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London sq ft can reach as much as 5.860 US dollars

Saturday, December 16th 2006 - 20:00 UTC
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Brimming with posh stores and elegant shoppers, New York City has always held a certain cachet. But there is something that the US's largest city can no longer claim: the world's most expensive residences.

That honour now belongs to London, the priciest place in the world to buy a luxury home. Driving the city's overheated property market are generous salaries and bonuses, plentiful foreign buyers, and a simple lack of supply. Simon Barnes, who finds properties for wealthy clients, said that at least 10 people immediately chase any house that comes on the market in London. ''It's quite frightening, really,'' he said. A recent study by CB Richard Ellis Hamptons International, a real estate consultancy, shows that the highest-end properties in London already are able to command as much as US$5,860 per square foot, while similar properties in New York City are able to garner a mere US$5,276 per square foot. Other central London properties now cost around US$2,300 a square foot, compared with US$1,900 in New York. With the pound approaching the US$2 mark for the first time since 1992, such exorbitant property prices have kept many a US expatriate at bay. ''If we were to buy in London, we would lose half our down payment money with the current exchange rate,'' said Erin Maury, a US citizen who rents a home in London. "Unfortunately, at this rate â€" and with prices so high â€" there is no way we can afford to purchase a home here.'' Expected to set a new price ceiling in London is a four-tower development of 80 luxury apartments called One Hyde Park that's going up in the ritzy Knightsbridge neighbourhood. The project, set to be finished in 2009, is owned by Project Grande and is being handled by Candy & Candy, a London development company known for its top-of-the-line projects. Nicholas Candy, a founding partner, said an attention to detail is one reason the company's properties achieve record properties. For example, some apartments will feature amenities like ''memory mirrors'' â€" full-length video screens with a time delay, so that the reflection one views is really a shot of oneself taken 10 seconds earlier. Perks like this, coupled with the property's prime location, have many real estate agents predicting that One Hyde Park will be the first to command a price of 4,000 British pounds per square foot, or nearly US$8,000. Britain's housing market has been red hot for over a decade, with average house prices close to tripling since the mid-1990s. Price gains have even been more stratospheric in some of the best parts of central London â€" neighbourhoods such as Notting Hill - where average costs have gone up by more than 240 percent. The trend has produced record average sale prices reaching $1.9 million, a rise of nearly 12 percent over this time last year. The market here has showed no sign of cooling even as markets in New York and all across the United States are seeing property sales drop to their slowest pace in years. There are several factors working in London's favour. One is the bonus bonanza expected this year for the bankers, traders, and hedge fund managers who work in London's financial district. This week the British media reported that thousands of people in the finance sector were in line for bonuses of at least one million pounds, or nearly US$2 million. ''Bumper bonuses are expected this year as London becomes the pre-eminent financial capital of the world,'' said Robert Bailey, who also finds properties for wealthy clients. ''People are finding they have lots of money in their pockets, and that there's not much to spend it on.'' Another factor: billionaire Russians who have supplanted Arabs and US investment bankers to become buyers of the most expensive properties. Liam Bailey, head of residential real estate at the Knight Frank agency in London, said that this year Russians have bought one of every five properties priced at or above six million pounds, or US$11.7 million. ''Russians have gone from nowhere to becoming the biggest single overseas purchaser group in central London,'' he said. Finally, there's the simple fact that there's just not enough supply to meet demand. Primelocation.com, a property Web site, said the stock of available property in central London is down by a dramatic 34 percent compared with last year. Since London is unlikely to build higher, there's little chance that housing stocks will grow. ''London is built low and the government has said high-rise buildings can't be created in the centre, so there is a real shortage of supply,'' Robert Bailey said. ''But other cities like Berlin can create tower blocks of hundreds of properties, so they have a huge amount of available properties.'' Facing this reality, affluent buyers in London are grabbing whatever property they can get. Mike Spink, owner of Spink Property, a London development company, said he just sold an apartment near Sloane Square for $3,800 a square foot â€" and it isn't even located on a garden square or in one of London's most prestigious neighbourhoods. ''There's all sorts of evidence to show that buyers will pay whatever they have to,'' he said. ''That's why I think prices will just continue going up.'' (NY Times)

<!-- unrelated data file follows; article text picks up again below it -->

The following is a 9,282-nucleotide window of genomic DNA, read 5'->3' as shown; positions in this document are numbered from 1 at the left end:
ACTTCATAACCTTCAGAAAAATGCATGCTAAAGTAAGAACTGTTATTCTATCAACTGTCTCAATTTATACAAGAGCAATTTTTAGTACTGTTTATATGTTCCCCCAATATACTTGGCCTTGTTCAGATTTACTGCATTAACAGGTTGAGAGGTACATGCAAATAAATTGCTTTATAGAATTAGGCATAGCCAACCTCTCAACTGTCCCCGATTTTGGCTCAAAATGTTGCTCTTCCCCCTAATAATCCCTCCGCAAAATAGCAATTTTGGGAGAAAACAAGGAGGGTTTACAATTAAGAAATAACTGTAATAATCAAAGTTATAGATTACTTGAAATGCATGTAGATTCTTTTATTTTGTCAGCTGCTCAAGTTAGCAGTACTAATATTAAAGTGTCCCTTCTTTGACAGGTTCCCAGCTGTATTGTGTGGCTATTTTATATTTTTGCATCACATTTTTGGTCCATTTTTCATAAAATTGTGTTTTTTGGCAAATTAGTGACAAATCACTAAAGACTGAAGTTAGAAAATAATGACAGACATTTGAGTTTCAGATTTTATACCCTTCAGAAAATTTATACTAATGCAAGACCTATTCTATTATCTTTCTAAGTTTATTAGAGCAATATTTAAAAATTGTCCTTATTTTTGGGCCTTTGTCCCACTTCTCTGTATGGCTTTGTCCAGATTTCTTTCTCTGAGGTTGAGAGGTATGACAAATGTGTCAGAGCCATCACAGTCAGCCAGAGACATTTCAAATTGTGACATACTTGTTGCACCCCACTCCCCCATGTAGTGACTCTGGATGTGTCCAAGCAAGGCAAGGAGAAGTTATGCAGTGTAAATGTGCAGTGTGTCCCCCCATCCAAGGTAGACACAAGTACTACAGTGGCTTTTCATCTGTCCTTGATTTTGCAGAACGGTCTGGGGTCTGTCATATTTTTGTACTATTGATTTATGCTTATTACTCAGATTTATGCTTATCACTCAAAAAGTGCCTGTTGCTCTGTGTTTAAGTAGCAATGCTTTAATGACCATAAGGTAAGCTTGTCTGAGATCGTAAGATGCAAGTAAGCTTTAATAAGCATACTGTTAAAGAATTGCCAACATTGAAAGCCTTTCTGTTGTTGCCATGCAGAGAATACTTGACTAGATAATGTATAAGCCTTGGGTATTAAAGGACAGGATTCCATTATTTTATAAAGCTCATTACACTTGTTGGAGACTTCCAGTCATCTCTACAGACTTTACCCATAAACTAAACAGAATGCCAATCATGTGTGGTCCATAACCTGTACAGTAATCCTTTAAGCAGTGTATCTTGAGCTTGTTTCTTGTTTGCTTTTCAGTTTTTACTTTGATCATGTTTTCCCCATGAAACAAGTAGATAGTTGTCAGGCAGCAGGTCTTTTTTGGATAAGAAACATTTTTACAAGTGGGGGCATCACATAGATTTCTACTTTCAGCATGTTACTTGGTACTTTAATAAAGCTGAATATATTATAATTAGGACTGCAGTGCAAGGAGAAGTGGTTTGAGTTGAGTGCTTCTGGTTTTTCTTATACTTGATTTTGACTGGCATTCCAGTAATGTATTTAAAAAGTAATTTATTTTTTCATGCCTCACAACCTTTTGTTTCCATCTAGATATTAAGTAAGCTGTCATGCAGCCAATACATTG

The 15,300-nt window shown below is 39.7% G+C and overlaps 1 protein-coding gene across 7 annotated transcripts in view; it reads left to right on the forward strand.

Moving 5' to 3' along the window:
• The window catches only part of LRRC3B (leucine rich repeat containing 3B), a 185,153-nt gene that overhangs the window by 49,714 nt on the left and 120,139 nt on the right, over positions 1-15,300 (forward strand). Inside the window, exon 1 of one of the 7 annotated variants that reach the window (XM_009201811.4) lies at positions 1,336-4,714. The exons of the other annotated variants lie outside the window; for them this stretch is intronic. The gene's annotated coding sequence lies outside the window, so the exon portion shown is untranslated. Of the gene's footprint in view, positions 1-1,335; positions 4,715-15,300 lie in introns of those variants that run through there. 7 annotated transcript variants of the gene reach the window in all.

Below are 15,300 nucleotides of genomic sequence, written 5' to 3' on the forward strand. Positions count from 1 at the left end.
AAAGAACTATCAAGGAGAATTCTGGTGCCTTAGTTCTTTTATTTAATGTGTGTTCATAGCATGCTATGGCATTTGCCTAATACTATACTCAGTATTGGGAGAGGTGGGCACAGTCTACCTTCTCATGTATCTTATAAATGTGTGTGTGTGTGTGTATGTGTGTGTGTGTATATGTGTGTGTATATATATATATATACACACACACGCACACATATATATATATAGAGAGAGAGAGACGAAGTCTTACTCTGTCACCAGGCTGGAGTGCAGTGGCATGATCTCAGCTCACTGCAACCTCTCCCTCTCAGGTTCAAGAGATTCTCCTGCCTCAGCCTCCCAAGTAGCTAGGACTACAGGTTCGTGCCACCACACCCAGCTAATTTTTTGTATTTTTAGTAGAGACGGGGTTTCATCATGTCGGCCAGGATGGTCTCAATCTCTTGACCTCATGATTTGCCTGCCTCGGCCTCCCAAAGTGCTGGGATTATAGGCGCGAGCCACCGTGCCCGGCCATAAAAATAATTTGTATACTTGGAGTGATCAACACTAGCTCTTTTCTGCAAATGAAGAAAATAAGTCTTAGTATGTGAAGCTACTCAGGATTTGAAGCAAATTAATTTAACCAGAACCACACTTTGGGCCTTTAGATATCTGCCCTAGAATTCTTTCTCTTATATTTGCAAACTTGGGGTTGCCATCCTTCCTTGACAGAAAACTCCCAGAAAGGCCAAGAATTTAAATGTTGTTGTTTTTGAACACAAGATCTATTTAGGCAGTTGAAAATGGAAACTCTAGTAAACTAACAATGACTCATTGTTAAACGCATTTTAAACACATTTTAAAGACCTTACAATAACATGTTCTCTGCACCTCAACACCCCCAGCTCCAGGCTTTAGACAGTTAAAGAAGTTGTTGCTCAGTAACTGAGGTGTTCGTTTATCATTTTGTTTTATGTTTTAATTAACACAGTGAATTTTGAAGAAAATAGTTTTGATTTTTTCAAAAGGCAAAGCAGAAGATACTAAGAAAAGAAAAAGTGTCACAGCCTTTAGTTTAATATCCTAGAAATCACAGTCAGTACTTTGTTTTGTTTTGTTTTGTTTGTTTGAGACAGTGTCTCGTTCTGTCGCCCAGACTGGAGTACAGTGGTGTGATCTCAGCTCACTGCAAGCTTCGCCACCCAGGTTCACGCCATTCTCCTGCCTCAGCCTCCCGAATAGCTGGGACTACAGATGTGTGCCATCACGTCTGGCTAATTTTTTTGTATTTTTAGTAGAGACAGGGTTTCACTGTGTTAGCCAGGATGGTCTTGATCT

Categories: Economy, International.

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